"The Ho" (18)
From around 28th March 2006, "The Ho" has had a problem starting. It will crank and crank but takes a while for it to actually turn over and start. The compression seems fine at 40psi and we can hear the fuel pump in the fuel tank turning but the engine won't start properly. We replaced the fuel filter but that didn't do the trick but we heard something that sounded like air bubbling in the fuel tank so thought maybe that we'd broken the fuel pickup line but we filled the tank with petrol and it's still not starting properly.
A look online shows that some Explorers and Navajo's have this problem but that it's difficult to trace. Suggestion include:-
Air Intake: Removing the rubber tube that runs to the air intake (the one that comes from the air cleaner) and spraying carb. cleaner over it
Fuel Pump Relay: If you don't hear a 2-3 second "whizzing" sound immediately followed by a "click" as soon as you turn your key on, this could be your problem. The relay box is under the hood on the passenger's side. It's a black plastic box with a lid, open it and swap the heater relay with the fuel pump relay (they're the same) and see if it solves the problem. Try grounding the low amp side of the relay from the harness side with a jumper wire. For more on this and the Camshaft Position Sensor (CPS) see About Auto Repair. A new relay costs about $10.
CPS: An intermittent crank position sensor; a wire that's pulling apart inside the insulation and engine torque is breaking the connection.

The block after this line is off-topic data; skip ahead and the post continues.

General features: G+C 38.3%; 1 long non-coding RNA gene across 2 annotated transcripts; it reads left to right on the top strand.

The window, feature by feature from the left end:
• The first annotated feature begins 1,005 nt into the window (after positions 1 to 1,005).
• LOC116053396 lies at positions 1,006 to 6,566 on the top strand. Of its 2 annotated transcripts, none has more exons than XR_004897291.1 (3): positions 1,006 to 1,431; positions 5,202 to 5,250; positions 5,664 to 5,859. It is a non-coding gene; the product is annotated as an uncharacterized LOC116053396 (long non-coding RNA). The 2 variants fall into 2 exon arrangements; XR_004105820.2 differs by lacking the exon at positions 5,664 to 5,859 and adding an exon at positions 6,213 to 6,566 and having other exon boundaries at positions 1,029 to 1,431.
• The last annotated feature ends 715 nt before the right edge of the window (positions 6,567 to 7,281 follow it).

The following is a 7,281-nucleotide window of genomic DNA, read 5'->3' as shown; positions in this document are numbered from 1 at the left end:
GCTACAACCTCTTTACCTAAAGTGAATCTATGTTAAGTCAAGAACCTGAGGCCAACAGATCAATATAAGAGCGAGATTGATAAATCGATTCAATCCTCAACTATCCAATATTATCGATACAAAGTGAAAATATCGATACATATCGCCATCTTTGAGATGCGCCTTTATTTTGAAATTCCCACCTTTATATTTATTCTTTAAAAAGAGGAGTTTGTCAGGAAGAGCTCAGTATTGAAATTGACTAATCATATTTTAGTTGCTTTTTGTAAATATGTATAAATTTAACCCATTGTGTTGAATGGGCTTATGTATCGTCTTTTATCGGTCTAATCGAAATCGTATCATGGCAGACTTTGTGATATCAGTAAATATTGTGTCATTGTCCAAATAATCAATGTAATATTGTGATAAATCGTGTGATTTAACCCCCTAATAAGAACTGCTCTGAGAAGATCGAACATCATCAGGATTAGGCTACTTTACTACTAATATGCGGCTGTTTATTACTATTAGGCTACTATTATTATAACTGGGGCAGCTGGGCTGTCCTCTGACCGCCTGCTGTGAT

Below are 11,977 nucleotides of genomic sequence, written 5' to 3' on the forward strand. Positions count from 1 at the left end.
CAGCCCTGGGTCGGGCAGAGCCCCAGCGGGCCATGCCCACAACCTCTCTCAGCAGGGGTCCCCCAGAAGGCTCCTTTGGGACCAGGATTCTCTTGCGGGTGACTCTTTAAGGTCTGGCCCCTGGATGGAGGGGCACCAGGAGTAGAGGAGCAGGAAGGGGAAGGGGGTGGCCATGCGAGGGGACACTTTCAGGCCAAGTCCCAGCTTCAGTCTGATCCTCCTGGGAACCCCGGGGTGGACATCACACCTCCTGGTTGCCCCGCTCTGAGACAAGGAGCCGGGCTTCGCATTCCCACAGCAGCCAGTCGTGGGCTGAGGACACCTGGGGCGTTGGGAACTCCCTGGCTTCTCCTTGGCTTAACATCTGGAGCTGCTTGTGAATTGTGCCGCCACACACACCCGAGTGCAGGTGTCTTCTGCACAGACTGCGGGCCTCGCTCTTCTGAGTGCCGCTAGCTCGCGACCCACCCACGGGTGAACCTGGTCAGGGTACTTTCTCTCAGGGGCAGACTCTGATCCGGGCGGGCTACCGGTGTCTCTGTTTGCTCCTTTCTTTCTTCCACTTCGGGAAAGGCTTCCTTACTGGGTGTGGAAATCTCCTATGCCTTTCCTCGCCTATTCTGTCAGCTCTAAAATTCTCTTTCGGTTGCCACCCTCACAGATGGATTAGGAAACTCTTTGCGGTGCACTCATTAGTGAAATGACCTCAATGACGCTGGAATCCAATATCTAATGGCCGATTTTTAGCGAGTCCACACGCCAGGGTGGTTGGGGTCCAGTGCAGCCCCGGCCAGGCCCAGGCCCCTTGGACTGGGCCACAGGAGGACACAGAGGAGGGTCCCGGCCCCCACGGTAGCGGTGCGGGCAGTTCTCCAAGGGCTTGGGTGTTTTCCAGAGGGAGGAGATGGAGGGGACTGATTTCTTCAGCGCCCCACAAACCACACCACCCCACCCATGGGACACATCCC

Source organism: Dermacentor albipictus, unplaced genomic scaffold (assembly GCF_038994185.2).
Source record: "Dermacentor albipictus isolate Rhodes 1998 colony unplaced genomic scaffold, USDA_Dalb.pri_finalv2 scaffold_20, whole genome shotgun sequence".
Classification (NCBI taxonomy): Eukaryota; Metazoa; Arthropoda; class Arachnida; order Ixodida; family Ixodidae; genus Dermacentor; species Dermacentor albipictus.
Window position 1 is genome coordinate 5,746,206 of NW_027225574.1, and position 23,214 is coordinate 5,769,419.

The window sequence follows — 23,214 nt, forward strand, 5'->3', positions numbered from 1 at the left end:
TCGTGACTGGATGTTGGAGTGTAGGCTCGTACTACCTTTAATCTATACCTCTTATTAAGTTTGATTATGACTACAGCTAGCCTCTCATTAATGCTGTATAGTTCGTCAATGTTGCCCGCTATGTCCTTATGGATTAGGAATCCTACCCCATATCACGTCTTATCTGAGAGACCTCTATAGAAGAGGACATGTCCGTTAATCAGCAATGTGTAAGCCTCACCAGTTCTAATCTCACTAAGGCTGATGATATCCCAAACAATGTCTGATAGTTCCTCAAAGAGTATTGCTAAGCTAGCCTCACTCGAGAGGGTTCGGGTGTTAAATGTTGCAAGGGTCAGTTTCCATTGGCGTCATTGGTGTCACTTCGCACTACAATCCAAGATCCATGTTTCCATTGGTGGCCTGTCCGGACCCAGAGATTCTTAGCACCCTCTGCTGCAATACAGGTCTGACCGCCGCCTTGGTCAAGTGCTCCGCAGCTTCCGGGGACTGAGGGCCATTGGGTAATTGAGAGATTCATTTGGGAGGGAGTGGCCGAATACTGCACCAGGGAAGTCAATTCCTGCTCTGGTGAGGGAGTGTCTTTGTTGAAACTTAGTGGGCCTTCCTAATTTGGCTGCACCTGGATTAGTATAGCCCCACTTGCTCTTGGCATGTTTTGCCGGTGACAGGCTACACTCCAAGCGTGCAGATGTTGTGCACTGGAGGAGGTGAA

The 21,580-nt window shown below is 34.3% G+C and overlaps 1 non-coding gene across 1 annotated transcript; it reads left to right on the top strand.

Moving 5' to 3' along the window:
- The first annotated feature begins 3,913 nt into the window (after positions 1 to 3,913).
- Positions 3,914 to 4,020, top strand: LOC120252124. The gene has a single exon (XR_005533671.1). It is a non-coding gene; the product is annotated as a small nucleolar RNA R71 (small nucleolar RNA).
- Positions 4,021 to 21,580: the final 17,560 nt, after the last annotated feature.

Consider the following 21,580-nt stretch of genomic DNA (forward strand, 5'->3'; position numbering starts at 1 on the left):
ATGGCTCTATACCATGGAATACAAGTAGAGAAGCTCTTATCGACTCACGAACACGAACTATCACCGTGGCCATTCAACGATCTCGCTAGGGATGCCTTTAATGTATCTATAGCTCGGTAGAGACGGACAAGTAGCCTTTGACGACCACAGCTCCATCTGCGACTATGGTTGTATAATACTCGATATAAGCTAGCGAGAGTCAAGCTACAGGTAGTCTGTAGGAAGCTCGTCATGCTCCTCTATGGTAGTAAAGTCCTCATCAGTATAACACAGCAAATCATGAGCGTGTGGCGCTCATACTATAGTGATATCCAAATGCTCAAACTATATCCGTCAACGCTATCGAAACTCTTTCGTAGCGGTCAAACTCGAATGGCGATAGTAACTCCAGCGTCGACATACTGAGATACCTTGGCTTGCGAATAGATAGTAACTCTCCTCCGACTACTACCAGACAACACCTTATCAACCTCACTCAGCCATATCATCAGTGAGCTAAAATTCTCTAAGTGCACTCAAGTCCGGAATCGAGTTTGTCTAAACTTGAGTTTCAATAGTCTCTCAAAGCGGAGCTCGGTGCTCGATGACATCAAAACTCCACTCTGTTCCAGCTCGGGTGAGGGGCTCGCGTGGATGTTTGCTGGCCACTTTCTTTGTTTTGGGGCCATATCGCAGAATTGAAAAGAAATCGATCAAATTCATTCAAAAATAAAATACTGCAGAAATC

Fuel Reset Button: Under the passenger side inside floor board. Look for the wires, put your finger in the black part to see if button is up. If it is then press to reset it.
Coolant Sensor: Check the coolant sensor on top front of engine. It tells computer how much fuel to send depending on the engine temperature and can cause the car not to start.
The day after our Redbird trip on 1st April 2006, "The Ho" wouldn't start at all. We could hear the fuel pump prime and then go off and the relay clicking but nothing from the starter. The battery was low so that was put on charge but still it wouldn't start. We hit the starter but but still wouldn't start.
On 5th April 2006, the starter motor was removed and tested. It was filthy, part of the commutator was missing and the contacts were worn away to nothing. A new starter costs around $100 but a remanufactured one was bought on eBay for $60.
Apparently, the same starter fits 1990 - 1996 Ford Aerostar, Explorer and Ranger 4ltr, 1992 Ford Ranger 2.9ltr, 1991 - 1994 Mazda Navajo 4ltr and 1997 - 1994 Mazda Pickup 4ltr engines.
The new starter was fitted on 8th April 2006 during a "repair" day.
The new starter can be seen just under the exhaust manifold
The new starter from underneath "The Ho"
We've a problem with leaking power steering fluid and a leaking valve cover which is why everything looks greasy
While we were fitting the starter we also decided to see what could be causing the rough idling. We turned out to be lucky as it turned out to be simply dirty contacts on the IAC (Idle Air Control).
The IAC (Idle Air Control)
For more information on repairing these see the article "Ford Explorer IAC Fix" on the Ford Truck Enthusiasts site. All we needed to do was clean the electrical contacts. A new IAC costs around $60.
This was to Redbird SRA on 1st April 2006, which was the day they reopened for the season. Dave took the Bronconator and Andy and I took "The Ho". After almost a week of rain Redbird was particularly boggy but being the first day of the season it was also very busy. "The Ho" found it hard going up some of the slopes but coped with most very well.
Andy approaching a steep slope
Starting the descent
Another dent in the passenger side bodywork
The Bronconator messing around in the mud
The vehicle looks a wreck but it can manage places "The Ho" can't
This isn't one of them. "The Ho" got through this OK, but Dave had to turn around
This page created 2nd April 2006, last modified 10th April 2006